The Gwangju Museum of Art unveils an invitational exhibition of Huh Dal-jae in 2021. This exhibit is significant in that it presents literati paintings represented in a contemporary manner through works by the artist who have inherited namjonghwa (남종화, 南宗畵, the Southern School of painting), an offshoot of Namdo art. Its title, One Thing White at Branch Tip (枝頭一白) is appropriated from House with Plum Blossom and Snow (梅雪軒圖), a heptasyllabic quatrain (a quatrain with seven Chinese characters in each line) by Jeong Do-jeon, a prominent scholar-official during the late Goryeo to the early Joseon periods. This is full of references explicitly to the beauty of a plum blossom at the tip of a branch as well as implicitly to an expansion of thought, an insight into and understanding of all things in nature. Art in a literary culture was a means for Jeong to not only express what he had aesthetically desired but also to convey what he had constantly felt. This exhibition is thus intended to showcase the process by which Huh’s literati spirit is represented in the visual medium of painting. In addition, it demonstrates an aspect in which his paintings are reconstructed and reinterpreted in literati painting that considers the concept of painting’s spirituality significant.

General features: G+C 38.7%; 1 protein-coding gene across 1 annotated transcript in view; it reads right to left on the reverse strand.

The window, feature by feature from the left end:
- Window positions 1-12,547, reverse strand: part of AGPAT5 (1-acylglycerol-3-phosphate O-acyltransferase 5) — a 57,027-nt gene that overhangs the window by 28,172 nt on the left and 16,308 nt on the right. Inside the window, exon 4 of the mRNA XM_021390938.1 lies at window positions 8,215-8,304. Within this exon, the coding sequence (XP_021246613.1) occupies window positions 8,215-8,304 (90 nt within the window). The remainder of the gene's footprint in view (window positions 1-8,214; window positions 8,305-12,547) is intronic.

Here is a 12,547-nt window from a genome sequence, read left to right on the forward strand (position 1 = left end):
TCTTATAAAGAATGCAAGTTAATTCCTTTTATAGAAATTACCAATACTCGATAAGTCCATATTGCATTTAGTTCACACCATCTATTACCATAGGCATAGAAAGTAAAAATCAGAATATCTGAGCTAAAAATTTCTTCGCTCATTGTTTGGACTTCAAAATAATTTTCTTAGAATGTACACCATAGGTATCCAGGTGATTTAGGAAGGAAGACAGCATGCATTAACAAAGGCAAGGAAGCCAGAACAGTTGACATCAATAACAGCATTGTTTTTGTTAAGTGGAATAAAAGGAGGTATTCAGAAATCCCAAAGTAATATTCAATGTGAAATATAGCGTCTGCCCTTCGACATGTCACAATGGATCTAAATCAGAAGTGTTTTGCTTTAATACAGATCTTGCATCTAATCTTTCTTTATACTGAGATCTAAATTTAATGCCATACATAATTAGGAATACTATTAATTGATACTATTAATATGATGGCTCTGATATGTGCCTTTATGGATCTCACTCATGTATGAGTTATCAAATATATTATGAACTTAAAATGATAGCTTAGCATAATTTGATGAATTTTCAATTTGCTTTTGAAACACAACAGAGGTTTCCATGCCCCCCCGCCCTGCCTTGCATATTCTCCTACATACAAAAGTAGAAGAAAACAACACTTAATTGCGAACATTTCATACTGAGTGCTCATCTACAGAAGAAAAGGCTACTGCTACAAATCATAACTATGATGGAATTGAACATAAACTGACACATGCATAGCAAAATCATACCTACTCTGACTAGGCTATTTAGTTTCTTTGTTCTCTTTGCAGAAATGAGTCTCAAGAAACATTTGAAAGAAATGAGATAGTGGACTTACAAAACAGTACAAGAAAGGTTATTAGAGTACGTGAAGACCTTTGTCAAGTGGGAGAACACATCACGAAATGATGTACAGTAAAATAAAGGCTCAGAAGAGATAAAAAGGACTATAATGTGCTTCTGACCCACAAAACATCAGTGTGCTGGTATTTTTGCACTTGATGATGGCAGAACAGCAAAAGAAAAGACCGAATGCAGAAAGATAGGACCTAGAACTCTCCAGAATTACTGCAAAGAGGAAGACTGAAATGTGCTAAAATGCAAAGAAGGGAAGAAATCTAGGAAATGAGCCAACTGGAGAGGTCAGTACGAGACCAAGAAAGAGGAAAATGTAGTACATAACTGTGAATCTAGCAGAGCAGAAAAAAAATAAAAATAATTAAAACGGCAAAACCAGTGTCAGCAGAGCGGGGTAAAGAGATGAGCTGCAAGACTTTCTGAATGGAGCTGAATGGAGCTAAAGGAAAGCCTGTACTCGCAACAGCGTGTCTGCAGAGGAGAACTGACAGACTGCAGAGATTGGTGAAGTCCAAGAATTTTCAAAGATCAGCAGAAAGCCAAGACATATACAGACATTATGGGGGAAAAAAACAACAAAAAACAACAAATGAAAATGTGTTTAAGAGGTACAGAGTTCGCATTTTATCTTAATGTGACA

• White Plum Blossoms
    • Title

      White Plum Blossoms

    • Name

      허달재

    • Date

      2016

    • Scale

      145x208cm

    • Material

      한지에 수묵 채색 금니(金泥)

    • Description of work

      Stories contained in the plum blossom paintings by Lin Bu, a Chinese poet during the Song dynasty, are well known for his anecdotes that praise plum trees and cranes, likening the plum blossom to his wife and the crane to his child. The plum blossom was the setting of Plum Blossom and House (梅花書屋圖) that is a romantic representation of one’s life in the country full of plum blossoms along with a phrase from Little Plum Blossom at Hill Garden (山園小梅), a poem by Lin Bu. Artists of literati painting showed their particular interest in plum blossoms that inspired them. Their scattered shadows fall lightly on clear water / Their subtle scent pervades the moonlit dusk. (疏影橫斜水清淺 暗香浮動黃昏)

  • Sound outside Sound
    • Title

      Sound outside Sound

    • Name

      허달재

    • Date

      2000

    • Scale

      135x174cm

    • Material

      한지에 수묵

  • Peony
    • Title

      Peony

    • Name

      허달재

    • Date

      2015

    • Scale

      129x190cm

    • Material

      한지에 수묵 채색 금니(金泥)

  • Spirit of the brush
    • Title

      Spirit of the brush